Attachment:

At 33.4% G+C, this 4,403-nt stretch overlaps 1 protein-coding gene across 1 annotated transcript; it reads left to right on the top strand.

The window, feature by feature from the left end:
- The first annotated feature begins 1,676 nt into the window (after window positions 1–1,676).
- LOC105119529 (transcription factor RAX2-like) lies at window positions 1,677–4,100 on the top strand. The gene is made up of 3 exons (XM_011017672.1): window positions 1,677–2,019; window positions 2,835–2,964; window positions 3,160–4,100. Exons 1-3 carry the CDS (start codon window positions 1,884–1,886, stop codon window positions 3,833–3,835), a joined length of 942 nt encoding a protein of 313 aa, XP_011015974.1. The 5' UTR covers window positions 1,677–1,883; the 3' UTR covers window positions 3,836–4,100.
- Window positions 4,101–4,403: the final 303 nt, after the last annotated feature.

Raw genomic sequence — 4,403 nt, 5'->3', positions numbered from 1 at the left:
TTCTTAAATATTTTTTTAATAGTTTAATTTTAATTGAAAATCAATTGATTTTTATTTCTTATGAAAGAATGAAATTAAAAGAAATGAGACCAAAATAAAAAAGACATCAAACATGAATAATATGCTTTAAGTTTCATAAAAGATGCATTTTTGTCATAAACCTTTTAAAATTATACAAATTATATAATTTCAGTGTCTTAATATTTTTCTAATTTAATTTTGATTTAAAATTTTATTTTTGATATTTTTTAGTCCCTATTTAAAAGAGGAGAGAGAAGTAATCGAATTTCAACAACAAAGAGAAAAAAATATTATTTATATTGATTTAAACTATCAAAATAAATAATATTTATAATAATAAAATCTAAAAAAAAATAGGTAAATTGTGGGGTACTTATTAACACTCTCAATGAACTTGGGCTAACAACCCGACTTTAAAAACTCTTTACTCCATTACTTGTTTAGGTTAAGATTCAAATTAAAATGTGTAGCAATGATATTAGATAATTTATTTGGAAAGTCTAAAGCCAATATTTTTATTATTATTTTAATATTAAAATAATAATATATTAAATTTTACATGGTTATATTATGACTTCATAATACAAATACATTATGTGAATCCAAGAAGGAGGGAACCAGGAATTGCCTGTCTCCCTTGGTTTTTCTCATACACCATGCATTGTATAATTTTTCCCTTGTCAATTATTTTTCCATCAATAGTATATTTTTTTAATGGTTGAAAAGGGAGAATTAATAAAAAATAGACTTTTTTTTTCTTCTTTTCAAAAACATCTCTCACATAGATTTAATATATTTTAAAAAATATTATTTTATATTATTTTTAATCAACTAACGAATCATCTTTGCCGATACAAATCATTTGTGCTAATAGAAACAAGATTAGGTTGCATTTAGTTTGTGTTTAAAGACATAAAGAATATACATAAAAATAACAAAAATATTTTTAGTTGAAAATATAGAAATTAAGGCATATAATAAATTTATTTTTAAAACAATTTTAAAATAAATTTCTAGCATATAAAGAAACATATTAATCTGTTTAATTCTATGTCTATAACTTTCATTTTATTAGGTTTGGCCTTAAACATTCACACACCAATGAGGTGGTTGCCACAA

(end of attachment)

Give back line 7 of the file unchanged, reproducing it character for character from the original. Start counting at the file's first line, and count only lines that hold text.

TTCTTAAATATTTTTTTAATAGTTTAATTTTAATTGAAAATCAATTGATTTTTATTTCTTATGAAAGAATGAAATTAAAAGAAATGAGACCAAAATAAAAAAGACATCAAACATGAATAATATGCTTTAAGTTTCATAAAAGATGCATTTTTGTCATAAACCTTTTAAAATTATACAAATTATATAATTTCAGTGTCTTAATATTTTTCTAATTTAATTTTGATTTAAAATTTTATTTTTGATATTTTTTAGTCCCTATTTAAAAGAGGAGAGAGAAGTAATCGAATTTCAACAACAAAGAGAAAAAAATATTATTTATATTGATTTAAACTATCAAAATAAATAATATTTATAATAATAAAATCTAAAAAAAAATAGGTAAATTGTGGGGTACTTATTAACACTCTCAATGAACTTGGGCTAACAACCCGACTTTAAAAACTCTTTACTCCATTACTTGTTTAGGTTAAGATTCAAATTAAAATGTGTAGCAATGATATTAGATAATTTATTTGGAAAGTCTAAAGCCAATATTTTTATTATTATTTTAATATTAAAATAATAATATATTAAATTTTACATGGTTATATTATGACTTCATAATACAAATACATTATGTGAATCCAAGAAGGAGGGAACCAGGAATTGCCTGTCTCCCTTGGTTTTTCTCATACACCATGCATTGTATAATTTTTCCCTTGTCAATTATTTTTCCATCAATAGTATATTTTTTTAATGGTTGAAAAGGGAGAATTAATAAAAAATAGACTTTTTTTTTCTTCTTTTCAAAAACATCTCTCACATAGATTTAATATATTTTAAAAAATATTATTTTATATTATTTTTAATCAACTAACGAATCATCTTTGCCGATACAAATCATTTGTGCTAATAGAAACAAGATTAGGTTGCATTTAGTTTGTGTTTAAAGACATAAAGAATATACATAAAAATAACAAAAATATTTTTAGTTGAAAATATAGAAATTAAGGCATATAATAAATTTATTTTTAAAACAATTTTAAAATAAATTTCTAGCATATAAAGAAACATATTAATCTGTTTAATTCTATGTCTATAACTTTCATTTTATTAGGTTTGGCCTTAAACATTCACACACCAATGAGGTGGTTGCCACAA